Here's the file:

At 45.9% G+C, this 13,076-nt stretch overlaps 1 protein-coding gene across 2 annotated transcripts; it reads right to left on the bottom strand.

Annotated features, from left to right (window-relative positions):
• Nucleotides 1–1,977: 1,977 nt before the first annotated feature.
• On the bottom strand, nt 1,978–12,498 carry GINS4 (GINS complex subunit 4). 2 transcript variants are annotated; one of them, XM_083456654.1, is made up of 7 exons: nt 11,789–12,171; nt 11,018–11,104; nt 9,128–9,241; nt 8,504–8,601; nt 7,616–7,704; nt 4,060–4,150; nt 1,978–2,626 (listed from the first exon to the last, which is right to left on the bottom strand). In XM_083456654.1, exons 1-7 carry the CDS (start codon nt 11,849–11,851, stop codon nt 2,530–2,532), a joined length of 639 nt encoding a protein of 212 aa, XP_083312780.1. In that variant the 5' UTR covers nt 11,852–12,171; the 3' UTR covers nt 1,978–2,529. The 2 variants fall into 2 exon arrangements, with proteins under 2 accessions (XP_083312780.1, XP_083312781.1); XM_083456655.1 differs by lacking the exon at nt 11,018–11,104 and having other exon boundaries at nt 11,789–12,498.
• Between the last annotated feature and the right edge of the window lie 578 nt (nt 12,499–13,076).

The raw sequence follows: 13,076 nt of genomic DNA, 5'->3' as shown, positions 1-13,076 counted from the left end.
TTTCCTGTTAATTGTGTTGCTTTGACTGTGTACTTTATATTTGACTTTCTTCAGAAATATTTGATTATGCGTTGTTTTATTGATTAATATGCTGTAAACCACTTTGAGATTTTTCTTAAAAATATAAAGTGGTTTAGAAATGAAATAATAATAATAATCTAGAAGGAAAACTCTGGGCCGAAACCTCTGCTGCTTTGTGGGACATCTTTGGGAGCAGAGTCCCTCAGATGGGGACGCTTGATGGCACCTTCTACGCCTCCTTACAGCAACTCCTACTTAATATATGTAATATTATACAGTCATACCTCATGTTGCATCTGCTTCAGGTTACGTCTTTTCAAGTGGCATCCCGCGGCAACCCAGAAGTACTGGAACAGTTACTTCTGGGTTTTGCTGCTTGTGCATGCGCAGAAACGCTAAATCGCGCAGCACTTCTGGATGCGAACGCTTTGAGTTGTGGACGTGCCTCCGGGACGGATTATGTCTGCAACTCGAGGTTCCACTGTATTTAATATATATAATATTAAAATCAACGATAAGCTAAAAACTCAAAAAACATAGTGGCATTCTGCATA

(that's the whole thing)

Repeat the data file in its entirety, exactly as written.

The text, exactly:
At 45.9% G+C, this 13,076-nt stretch overlaps 1 protein-coding gene across 2 annotated transcripts; it reads right to left on the bottom strand.

Annotated features, from left to right (window-relative positions):
• Nucleotides 1–1,977: 1,977 nt before the first annotated feature.
• On the bottom strand, nt 1,978–12,498 carry GINS4 (GINS complex subunit 4). 2 transcript variants are annotated; one of them, XM_083456654.1, is made up of 7 exons: nt 11,789–12,171; nt 11,018–11,104; nt 9,128–9,241; nt 8,504–8,601; nt 7,616–7,704; nt 4,060–4,150; nt 1,978–2,626 (listed from the first exon to the last, which is right to left on the bottom strand). In XM_083456654.1, exons 1-7 carry the CDS (start codon nt 11,849–11,851, stop codon nt 2,530–2,532), a joined length of 639 nt encoding a protein of 212 aa, XP_083312780.1. In that variant the 5' UTR covers nt 11,852–12,171; the 3' UTR covers nt 1,978–2,529. The 2 variants fall into 2 exon arrangements, with proteins under 2 accessions (XP_083312780.1, XP_083312781.1); XM_083456655.1 differs by lacking the exon at nt 11,018–11,104 and having other exon boundaries at nt 11,789–12,498.
• Between the last annotated feature and the right edge of the window lie 578 nt (nt 12,499–13,076).

The raw sequence follows: 13,076 nt of genomic DNA, 5'->3' as shown, positions 1-13,076 counted from the left end.
TTTCCTGTTAATTGTGTTGCTTTGACTGTGTACTTTATATTTGACTTTCTTCAGAAATATTTGATTATGCGTTGTTTTATTGATTAATATGCTGTAAACCACTTTGAGATTTTTCTTAAAAATATAAAGTGGTTTAGAAATGAAATAATAATAATAATCTAGAAGGAAAACTCTGGGCCGAAACCTCTGCTGCTTTGTGGGACATCTTTGGGAGCAGAGTCCCTCAGATGGGGACGCTTGATGGCACCTTCTACGCCTCCTTACAGCAACTCCTACTTAATATATGTAATATTATACAGTCATACCTCATGTTGCATCTGCTTCAGGTTACGTCTTTTCAAGTGGCATCCCGCGGCAACCCAGAAGTACTGGAACAGTTACTTCTGGGTTTTGCTGCTTGTGCATGCGCAGAAACGCTAAATCGCGCAGCACTTCTGGATGCGAACGCTTTGAGTTGTGGACGTGCCTCCGGGACGGATTATGTCTGCAACTCGAGGTTCCACTGTATTTAATATATATAATATTAAAATCAACGATAAGCTAAAAACTCAAAAAACATAGTGGCATTCTGCATA